A study from consultancy firm A.T. Kearney that investigates the value attached to home connectivity has found that price of broadband and WiFi services is less important to European consumers than factors such as network quality, coverage and access to innovative products.
The report, which looks at the value of home connectivity specifically from the perspective of consumers, finds consumers value ‘collective’ benefits of their home broadband – defined as such things as coverage, network quality and innovation – the most, with 38 per cent citing these as the characteristic of their home broadband service that they find most valuable. This is followed by ‘individual’ benefits – such as speed and bundle size – which were highlighted by 33 per cent of respondents. Price, meanwhile, was ranked as the most important factor for just 16 per cent of people, with flexibility cited by 13 per cent.
A. T. Kearney surveyed 8000 people across eight European countries – the United Kingdom, Belgium, Switzerland, Poland, Ireland, France, Germany and the Netherlands – for the report – Viewed through the Lens of the Consumer: Value Creation in the Telecommunications Sector – commissioned by international TV and broadband company Liberty Global.
Delving further into the link between price and investment in high-quality home broadband services, the report concludes that there is a positive relationship between price levels, investment and benefits delivered to society. It identifies a virtuous circle where positive revenue developments through price create headroom for investment, which in turn impacts on further revenue generation. This is supported by the fact that the top 10 EU countries in terms of relative price levels outperform the bottom 10 across all proxies for benefits to society – including online education, shopping, e-government services, cloud computing and big data analytics – used for the study.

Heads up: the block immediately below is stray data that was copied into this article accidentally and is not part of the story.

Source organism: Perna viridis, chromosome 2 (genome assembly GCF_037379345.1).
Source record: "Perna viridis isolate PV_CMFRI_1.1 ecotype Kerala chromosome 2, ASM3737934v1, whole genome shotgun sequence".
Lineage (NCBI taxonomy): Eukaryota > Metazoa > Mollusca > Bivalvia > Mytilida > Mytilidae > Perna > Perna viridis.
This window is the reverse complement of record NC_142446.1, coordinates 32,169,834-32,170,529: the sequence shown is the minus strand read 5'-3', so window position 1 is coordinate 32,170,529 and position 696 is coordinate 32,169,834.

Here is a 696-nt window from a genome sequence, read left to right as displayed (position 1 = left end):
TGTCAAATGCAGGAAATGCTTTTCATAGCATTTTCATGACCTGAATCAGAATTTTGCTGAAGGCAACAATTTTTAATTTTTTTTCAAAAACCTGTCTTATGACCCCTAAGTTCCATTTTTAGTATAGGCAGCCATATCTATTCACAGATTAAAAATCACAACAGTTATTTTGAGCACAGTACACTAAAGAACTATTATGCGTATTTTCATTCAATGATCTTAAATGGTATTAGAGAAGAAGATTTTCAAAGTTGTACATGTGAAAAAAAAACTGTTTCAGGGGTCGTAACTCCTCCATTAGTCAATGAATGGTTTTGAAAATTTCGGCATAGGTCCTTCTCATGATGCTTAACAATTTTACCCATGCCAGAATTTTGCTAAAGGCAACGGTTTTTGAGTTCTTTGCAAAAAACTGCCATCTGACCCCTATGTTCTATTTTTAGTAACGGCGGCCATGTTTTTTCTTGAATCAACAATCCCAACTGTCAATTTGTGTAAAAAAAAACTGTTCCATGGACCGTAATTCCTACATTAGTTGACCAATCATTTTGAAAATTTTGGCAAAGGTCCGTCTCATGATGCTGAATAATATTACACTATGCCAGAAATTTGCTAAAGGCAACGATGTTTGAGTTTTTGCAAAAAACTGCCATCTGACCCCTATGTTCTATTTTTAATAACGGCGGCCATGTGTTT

In other findings, the study reveals that access to home broadband and WiFi scores either first, or is in joint first place, in six out of eight European countries surveyed when ranked against such things as holidays, chocolate, a favourite TV channel and even sex. In only two countries – Switzerland and Poland – did home broadband and WiFi access not make the top spot.
The report also looks more broadly at the value attached to broadband by consumers across the generations, finding that broadband & WiFi is considered especially valuable to the youngest generation of respondents (aged 18 – 29) who would, on average, require compensation of €32,500 (around £28,500) to forgo access for one year – four times what the amount required by those aged between 50 and 65.
“We’ve commissioned this research to shine a light on what consumers think is important about their broadband and WiFi services,” advised Manuel Kohnstamm, Chief Corporate Affairs Officer of Liberty Global. “In particular, the report’s key finding that price is lower down the list of priorities for consumers suggests that regulators would do well to find policies that successfully balance all prevailing factors valued by broadband users – including coverage, network quality and innovation – rather than narrowly focusing on the pricing of such services.”
“We fully appreciate that capturing the ‘real’ opinion of customers is always challenging,” admitted Hans Boezel, Principal, Communications, Media & Technology Practice, A.T. Kearney. “However, by focusing on understanding and appreciating the order of magnitude of various findings, this report already provides sufficient guidance for informed debate and decision-making around what is really of importance to a consumer. This not just in the limited time they are in a ‘purchasing mode’, but also when they are actually using the service itself, which they are most of the time.”